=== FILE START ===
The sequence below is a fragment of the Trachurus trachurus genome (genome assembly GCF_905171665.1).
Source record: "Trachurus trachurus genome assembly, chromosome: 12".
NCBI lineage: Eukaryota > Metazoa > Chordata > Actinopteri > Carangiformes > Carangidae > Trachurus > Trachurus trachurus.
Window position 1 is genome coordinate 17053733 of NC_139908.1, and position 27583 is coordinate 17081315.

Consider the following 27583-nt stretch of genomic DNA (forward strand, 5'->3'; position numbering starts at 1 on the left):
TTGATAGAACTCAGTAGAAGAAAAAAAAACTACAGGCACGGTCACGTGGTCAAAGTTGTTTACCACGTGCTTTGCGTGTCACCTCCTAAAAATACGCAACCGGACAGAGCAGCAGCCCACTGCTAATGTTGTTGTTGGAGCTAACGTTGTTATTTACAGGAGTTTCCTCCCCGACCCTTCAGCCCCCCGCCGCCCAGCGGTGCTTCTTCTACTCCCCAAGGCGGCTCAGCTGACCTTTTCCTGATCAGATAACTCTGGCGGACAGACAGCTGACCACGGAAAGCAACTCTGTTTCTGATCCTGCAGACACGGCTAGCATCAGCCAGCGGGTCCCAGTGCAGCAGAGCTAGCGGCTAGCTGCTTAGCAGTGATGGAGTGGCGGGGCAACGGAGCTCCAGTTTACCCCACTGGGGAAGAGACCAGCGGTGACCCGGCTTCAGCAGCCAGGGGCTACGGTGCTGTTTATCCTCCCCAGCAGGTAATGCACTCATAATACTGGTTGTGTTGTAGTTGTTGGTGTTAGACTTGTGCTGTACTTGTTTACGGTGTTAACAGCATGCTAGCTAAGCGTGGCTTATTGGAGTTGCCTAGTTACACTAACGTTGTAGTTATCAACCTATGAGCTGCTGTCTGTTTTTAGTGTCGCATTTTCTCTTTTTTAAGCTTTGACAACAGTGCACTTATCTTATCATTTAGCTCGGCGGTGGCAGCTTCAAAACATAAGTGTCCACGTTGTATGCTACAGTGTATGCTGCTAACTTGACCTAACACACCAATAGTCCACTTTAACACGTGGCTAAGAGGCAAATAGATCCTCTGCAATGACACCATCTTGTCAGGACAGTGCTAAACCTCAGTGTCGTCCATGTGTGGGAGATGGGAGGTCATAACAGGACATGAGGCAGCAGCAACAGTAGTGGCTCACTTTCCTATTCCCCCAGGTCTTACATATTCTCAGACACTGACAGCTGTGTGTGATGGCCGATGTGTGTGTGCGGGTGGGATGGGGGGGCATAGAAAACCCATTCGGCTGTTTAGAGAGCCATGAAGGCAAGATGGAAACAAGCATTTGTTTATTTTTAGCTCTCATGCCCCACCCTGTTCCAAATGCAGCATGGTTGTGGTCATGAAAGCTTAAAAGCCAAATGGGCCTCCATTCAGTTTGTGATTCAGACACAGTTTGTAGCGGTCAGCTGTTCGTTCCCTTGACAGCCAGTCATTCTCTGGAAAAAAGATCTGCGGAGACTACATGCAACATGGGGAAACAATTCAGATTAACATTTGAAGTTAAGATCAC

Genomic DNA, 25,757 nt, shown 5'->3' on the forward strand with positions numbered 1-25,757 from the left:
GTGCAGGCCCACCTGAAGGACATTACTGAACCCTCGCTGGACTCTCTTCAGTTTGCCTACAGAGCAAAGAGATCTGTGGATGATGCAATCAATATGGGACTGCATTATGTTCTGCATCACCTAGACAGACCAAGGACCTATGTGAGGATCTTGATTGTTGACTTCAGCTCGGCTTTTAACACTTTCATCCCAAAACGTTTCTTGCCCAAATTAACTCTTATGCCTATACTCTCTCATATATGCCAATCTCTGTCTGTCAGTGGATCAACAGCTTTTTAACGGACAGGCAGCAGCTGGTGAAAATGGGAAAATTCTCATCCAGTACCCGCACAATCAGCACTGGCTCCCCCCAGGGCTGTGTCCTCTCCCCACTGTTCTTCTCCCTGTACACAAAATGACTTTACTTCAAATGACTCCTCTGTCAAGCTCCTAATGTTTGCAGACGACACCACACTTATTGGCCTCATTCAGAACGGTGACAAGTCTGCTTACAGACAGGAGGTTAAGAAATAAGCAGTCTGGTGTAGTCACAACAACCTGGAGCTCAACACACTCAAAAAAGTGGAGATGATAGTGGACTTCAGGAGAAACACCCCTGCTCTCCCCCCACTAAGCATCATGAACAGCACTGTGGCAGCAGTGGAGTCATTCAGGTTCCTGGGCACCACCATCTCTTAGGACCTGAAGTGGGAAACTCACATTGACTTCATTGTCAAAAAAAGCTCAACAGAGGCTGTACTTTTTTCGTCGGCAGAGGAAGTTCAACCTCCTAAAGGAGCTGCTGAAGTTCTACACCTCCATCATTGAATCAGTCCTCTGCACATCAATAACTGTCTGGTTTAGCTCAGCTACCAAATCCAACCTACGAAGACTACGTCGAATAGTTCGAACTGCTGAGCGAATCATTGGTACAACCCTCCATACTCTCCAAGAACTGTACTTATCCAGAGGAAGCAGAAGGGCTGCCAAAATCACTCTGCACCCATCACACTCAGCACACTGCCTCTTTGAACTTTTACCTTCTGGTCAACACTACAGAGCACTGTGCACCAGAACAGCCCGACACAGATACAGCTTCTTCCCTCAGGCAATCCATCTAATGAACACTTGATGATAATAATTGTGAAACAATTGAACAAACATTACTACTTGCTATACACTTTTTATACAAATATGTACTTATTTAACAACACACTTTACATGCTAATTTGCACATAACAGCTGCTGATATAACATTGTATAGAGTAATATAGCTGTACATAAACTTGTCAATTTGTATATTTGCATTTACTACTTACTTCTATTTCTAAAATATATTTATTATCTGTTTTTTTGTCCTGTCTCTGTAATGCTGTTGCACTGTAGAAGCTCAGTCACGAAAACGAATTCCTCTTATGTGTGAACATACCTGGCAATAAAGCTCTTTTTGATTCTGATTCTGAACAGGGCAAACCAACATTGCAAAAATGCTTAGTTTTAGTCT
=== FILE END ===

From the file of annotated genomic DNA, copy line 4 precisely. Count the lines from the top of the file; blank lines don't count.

Window position 1 is genome coordinate 17053733 of NC_139908.1, and position 27583 is coordinate 17081315.